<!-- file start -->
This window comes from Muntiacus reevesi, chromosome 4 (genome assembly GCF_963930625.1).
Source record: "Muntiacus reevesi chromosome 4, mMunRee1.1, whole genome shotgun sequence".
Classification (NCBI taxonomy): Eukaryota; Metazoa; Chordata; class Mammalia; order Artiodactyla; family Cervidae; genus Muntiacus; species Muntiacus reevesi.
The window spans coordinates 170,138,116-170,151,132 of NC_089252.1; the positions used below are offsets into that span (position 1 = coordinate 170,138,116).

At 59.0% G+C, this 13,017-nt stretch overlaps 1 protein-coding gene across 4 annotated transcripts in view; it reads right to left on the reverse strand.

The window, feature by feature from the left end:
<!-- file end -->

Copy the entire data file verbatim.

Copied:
This window comes from Muntiacus reevesi, chromosome 4 (genome assembly GCF_963930625.1).
Source record: "Muntiacus reevesi chromosome 4, mMunRee1.1, whole genome shotgun sequence".
Classification (NCBI taxonomy): Eukaryota; Metazoa; Chordata; class Mammalia; order Artiodactyla; family Cervidae; genus Muntiacus; species Muntiacus reevesi.
The window spans coordinates 170,138,116-170,151,132 of NC_089252.1; the positions used below are offsets into that span (position 1 = coordinate 170,138,116).

At 59.0% G+C, this 13,017-nt stretch overlaps 1 protein-coding gene across 4 annotated transcripts in view; it reads right to left on the reverse strand.

The window, feature by feature from the left end: